Seizing the Summer SeaSUN

by , and | May 23, 2017 | in A Closer Look | No Comments

As the school year winds to a close, students soldier through AP exams, study for finals, and wrap up curriculum in their diverse course selections. With each passing day, the ticking of the classroom clocks grows louder, and as students cross off days in their planners, summer-fueled daydreams solidify into action-packed Junes, Julys, and Augusts.umbrella

Although work and class can occupy summer hours, students may also choose to vacation or relax, using summer as a break from the strain of the school year. According to a 2013 Stage of Life survey, 59 percent of teens vacation with their parents over the summer.

Sophomore Avni Wadhwani plans to spend her summer traveling to India to visit family. She said that she enjoys the atmosphere and culture of the different environment.

“We’re probably going to go shopping, eat some good food,” Wadhwani said. “They have really good Chinese food in India.”

Sophomore Ava Bogart will also travel, returning to her previous hometown of Washington D.C. to catch up with friends.

Travel for students such as junior Natasha Yskamp Long also presents opportunities to enjoy non-academic extracurriculars. Long is currently training for a European biking trip, and will spend her summer traversing the Swiss Alps, from Amsterdam to Barcelona.

“When deciding what to do this summer, I thought to myself, what do I enjoy?” Long said. “And I enjoy biking so that’s my plan.”

Sophomore Trent Settlemier will follow Long’s example, spending his vacation at a Switzerland summer camp. Settlemier said that the freedom the camp allows its participants will enhance his summer experience.

“It’s a learning course, it’s adventure,” Settlemier said. “There are ropes courses and team building.”

One high school summer holds particular importance: to mark the end of their high school career, graduating seniors often choose to engage in the tradition of a senior trip over their summer, travelling with high school friends.

Senior Krysia Olszewska will travel in Italy for three months accompanied by senior Lea Rygg. They will visit Italian cities Pisa, Rome, and Perugia, Olszewska said.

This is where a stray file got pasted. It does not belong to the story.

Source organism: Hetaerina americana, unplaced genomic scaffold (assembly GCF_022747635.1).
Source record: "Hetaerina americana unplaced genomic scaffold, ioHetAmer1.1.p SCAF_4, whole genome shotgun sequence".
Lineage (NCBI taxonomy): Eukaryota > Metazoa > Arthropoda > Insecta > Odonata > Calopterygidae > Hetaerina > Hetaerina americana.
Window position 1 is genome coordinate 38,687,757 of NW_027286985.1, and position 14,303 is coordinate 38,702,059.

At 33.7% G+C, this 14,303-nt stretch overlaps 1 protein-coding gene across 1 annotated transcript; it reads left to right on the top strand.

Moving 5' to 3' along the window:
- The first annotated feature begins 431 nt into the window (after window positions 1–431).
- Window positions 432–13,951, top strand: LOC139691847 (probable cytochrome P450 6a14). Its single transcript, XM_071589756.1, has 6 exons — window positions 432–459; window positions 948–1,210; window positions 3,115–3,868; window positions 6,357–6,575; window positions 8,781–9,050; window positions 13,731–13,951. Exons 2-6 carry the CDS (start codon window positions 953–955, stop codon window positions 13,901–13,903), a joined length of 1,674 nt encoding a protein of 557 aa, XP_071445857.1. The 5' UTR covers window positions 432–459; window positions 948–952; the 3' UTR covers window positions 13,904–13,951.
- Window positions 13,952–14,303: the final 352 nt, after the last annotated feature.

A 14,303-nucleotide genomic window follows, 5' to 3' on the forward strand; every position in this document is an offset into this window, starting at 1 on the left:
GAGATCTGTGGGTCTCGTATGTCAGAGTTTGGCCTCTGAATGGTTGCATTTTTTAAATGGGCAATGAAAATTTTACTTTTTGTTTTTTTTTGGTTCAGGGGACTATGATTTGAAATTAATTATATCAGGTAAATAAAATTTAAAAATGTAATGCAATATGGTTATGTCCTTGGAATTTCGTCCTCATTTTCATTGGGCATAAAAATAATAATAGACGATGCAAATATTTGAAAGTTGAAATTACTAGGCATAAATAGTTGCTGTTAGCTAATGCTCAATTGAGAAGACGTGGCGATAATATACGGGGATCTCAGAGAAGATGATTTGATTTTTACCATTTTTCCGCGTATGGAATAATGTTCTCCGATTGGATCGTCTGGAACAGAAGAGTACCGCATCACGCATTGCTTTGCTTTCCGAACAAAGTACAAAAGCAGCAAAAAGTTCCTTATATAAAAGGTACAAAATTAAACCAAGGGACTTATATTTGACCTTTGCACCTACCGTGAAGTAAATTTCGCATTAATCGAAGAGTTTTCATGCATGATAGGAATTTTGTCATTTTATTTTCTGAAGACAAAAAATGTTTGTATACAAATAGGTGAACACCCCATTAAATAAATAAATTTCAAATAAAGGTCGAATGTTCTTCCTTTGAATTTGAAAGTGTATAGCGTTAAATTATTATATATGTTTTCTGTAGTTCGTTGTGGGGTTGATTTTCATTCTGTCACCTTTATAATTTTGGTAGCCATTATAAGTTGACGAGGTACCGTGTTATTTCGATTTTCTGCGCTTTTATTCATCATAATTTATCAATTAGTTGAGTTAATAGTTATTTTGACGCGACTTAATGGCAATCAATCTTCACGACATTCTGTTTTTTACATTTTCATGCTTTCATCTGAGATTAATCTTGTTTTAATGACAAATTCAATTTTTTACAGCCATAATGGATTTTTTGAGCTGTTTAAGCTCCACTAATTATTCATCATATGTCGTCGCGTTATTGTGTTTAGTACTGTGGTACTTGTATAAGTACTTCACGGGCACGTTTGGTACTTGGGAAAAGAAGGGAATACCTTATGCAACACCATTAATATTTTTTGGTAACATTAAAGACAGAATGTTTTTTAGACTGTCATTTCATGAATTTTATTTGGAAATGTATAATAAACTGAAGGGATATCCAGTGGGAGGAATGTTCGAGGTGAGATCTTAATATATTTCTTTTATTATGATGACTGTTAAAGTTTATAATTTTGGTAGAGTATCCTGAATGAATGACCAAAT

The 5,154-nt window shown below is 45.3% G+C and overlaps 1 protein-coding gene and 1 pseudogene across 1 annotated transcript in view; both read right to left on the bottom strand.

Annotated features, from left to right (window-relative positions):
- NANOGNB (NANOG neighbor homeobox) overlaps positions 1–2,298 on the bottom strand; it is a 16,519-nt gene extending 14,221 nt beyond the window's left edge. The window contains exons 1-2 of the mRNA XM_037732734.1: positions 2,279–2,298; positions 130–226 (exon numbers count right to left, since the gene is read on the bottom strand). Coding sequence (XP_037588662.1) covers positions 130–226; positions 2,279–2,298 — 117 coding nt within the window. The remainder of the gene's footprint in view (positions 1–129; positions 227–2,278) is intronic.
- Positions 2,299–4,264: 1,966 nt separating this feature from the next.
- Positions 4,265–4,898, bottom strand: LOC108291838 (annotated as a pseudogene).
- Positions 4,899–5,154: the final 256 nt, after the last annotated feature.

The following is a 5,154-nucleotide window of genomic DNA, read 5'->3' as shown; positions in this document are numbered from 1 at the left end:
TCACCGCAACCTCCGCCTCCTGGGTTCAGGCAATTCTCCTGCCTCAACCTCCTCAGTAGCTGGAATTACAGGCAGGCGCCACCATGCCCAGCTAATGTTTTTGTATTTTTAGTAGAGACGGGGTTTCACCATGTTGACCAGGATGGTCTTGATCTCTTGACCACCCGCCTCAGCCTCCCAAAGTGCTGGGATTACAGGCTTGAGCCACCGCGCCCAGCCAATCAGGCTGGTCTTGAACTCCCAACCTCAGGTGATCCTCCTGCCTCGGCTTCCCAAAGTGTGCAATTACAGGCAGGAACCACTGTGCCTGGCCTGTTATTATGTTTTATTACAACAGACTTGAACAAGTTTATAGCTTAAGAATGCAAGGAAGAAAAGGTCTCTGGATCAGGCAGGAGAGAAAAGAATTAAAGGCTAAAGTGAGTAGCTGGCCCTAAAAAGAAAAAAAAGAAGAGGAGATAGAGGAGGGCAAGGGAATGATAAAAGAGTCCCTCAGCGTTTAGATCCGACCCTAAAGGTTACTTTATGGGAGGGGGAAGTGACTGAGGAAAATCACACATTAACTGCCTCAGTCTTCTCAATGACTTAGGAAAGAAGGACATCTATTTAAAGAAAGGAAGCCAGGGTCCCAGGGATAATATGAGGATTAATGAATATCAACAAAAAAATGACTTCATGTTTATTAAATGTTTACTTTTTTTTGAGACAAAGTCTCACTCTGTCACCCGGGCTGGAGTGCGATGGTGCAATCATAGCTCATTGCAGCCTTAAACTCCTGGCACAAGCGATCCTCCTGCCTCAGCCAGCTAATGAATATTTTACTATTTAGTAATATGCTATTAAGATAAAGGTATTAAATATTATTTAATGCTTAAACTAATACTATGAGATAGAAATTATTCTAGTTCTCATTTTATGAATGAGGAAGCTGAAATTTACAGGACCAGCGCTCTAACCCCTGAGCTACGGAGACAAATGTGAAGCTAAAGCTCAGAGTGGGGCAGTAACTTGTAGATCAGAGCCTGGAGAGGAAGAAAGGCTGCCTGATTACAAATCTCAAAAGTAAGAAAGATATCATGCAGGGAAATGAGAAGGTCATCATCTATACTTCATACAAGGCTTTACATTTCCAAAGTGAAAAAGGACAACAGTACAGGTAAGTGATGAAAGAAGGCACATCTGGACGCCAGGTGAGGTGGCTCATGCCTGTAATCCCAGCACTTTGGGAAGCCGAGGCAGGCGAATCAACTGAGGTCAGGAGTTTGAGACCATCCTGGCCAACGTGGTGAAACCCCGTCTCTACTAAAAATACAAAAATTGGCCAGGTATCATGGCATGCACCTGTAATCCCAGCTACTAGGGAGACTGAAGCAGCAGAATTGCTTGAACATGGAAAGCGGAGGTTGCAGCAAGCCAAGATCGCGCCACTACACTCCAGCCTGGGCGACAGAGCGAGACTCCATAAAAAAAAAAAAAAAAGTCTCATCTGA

“We are planning to just go around the whole country,” Olszewska said.

London, Paris, Strasbourg, Munich, Prague, Budapest, Berlin, Amsterdam, and Brussels number among the destinations for seniors Elizabeth Langer and Emily Phillips in their five week senior trip, Langer said.

Langer said that the summer after senior year marks the last leg of high school, so student values shift. She said that this may explain the phenomenon of senior trips.

“After this I’m going to be in a different place, I’m going to have new friends,” Langer said.

Instead of filling their summers with travel and relaxation, students may take on summer internships for the sake of job experience. Langer said a student’s summer activity choice depends on how they prefer to use their time. Her point is corroborated by the 2013 Stage of Life Survey, which states that 56.2 percent of high schoolers choose not to take summer jobs.

Settlemier said that he prefers to use summer as a break from academics, and Long agreed.

“Personally, I don’t want to do school during the summer because I’m in school for the rest of the time,” Long said.

Wadhwani said that a range of activities, both academic and nonacademic, presents an ideal summer schedule.

“I think it’s good to have at least one academic thing,” Wadhwani said. “But for me summer is more about relaxing.”

Although she agrees that a mix of activities allows for a constructive summer, Bogart said that students should ensure that they allow time to unwind.

“Summer for some people is a time to decompress and get away from work and school,” Bogart said.

Independent college advisor Anne Fuller said that students today must balance relaxation with resume-building over breaks.

“Always have fun,” Fuller said. “But along with that fun, it’s important to sort of keep your eye on what’s ahead.”

Fuller said that the need to plan for a student’s future can end childhood naivete quickly.

“The sad truth for you guys is, I hate to say it, a lot of times your fun has been robbed,” Fuller said.